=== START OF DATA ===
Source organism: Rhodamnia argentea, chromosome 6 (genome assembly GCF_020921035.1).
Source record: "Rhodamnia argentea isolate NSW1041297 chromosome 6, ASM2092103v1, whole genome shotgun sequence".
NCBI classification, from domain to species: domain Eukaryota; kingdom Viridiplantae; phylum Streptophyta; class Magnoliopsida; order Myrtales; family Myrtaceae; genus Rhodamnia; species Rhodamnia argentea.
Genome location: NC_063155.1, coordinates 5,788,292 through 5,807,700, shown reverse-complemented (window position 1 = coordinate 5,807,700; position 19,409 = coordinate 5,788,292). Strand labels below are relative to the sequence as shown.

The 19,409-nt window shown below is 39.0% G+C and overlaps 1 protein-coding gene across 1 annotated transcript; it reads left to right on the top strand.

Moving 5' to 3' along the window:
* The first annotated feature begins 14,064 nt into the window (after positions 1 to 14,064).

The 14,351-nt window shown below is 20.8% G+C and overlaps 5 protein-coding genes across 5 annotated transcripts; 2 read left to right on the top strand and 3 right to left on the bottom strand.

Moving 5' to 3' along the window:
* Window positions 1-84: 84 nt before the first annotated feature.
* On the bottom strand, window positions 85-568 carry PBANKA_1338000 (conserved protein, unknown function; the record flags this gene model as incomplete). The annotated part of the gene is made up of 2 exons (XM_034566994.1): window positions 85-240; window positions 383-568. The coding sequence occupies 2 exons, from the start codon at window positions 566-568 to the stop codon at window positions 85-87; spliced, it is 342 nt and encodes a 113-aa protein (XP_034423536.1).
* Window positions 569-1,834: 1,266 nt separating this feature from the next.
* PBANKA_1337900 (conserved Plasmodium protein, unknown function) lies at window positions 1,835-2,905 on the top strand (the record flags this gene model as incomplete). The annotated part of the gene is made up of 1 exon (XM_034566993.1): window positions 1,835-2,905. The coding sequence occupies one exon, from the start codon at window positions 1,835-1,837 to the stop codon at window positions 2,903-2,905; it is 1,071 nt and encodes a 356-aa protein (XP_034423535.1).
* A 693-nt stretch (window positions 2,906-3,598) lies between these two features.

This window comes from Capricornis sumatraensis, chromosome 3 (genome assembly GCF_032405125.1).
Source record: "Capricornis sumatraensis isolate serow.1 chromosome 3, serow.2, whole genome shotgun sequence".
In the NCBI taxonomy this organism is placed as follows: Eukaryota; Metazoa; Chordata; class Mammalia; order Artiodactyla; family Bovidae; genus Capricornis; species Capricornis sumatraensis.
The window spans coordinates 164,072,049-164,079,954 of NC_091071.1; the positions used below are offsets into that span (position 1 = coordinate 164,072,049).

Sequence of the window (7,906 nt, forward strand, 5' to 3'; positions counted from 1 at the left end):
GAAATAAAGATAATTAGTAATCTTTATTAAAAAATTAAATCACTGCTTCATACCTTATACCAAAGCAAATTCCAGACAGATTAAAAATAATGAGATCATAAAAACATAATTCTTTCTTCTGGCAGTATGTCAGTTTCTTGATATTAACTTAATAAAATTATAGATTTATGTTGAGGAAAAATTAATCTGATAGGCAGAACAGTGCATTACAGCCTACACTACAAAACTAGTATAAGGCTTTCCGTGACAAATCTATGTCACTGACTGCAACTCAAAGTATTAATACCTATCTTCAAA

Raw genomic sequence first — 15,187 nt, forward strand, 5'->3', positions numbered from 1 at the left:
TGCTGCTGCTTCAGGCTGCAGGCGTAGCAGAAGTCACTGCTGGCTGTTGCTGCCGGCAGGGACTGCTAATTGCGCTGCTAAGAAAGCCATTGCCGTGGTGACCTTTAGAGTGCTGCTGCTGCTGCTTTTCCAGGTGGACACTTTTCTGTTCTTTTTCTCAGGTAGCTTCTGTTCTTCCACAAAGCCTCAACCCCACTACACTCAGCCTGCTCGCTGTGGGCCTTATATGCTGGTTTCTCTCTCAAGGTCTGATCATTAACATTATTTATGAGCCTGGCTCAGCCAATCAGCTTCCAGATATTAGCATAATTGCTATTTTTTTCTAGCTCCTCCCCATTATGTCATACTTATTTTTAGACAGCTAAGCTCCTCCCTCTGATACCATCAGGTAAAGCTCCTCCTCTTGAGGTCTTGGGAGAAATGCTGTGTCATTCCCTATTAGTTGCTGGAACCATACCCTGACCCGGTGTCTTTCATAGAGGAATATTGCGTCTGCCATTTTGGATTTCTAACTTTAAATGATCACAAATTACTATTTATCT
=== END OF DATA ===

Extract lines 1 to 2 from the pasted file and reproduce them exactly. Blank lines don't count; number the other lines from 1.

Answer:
Source organism: Rhodamnia argentea, chromosome 6 (genome assembly GCF_020921035.1).
Source record: "Rhodamnia argentea isolate NSW1041297 chromosome 6, ASM2092103v1, whole genome shotgun sequence".